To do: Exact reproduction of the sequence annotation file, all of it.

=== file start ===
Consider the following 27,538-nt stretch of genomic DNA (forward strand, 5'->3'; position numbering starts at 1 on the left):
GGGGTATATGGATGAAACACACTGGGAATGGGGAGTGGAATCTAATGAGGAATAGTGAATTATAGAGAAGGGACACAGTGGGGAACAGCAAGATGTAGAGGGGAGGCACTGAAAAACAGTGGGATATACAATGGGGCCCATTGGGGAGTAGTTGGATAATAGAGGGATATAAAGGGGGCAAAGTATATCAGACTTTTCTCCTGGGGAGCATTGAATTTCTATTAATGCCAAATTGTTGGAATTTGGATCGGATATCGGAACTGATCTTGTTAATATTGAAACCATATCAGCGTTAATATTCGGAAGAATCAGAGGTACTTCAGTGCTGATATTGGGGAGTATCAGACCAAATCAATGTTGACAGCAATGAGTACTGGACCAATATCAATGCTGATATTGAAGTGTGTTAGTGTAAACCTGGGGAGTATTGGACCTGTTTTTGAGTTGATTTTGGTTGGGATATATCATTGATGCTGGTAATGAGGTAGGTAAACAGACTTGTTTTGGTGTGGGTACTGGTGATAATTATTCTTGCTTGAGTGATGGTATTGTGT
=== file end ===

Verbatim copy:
Consider the following 27,538-nt stretch of genomic DNA (forward strand, 5'->3'; position numbering starts at 1 on the left):
GGGGTATATGGATGAAACACACTGGGAATGGGGAGTGGAATCTAATGAGGAATAGTGAATTATAGAGAAGGGACACAGTGGGGAACAGCAAGATGTAGAGGGGAGGCACTGAAAAACAGTGGGATATACAATGGGGCCCATTGGGGAGTAGTTGGATAATAGAGGGATATAAAGGGGGCAAAGTATATCAGACTTTTCTCCTGGGGAGCATTGAATTTCTATTAATGCCAAATTGTTGGAATTTGGATCGGATATCGGAACTGATCTTGTTAATATTGAAACCATATCAGCGTTAATATTCGGAAGAATCAGAGGTACTTCAGTGCTGATATTGGGGAGTATCAGACCAAATCAATGTTGACAGCAATGAGTACTGGACCAATATCAATGCTGATATTGAAGTGTGTTAGTGTAAACCTGGGGAGTATTGGACCTGTTTTTGAGTTGATTTTGGTTGGGATATATCATTGATGCTGGTAATGAGGTAGGTAAACAGACTTGTTTTGGTGTGGGTACTGGTGATAATTATTCTTGCTTGAGTGATGGTATTGTGT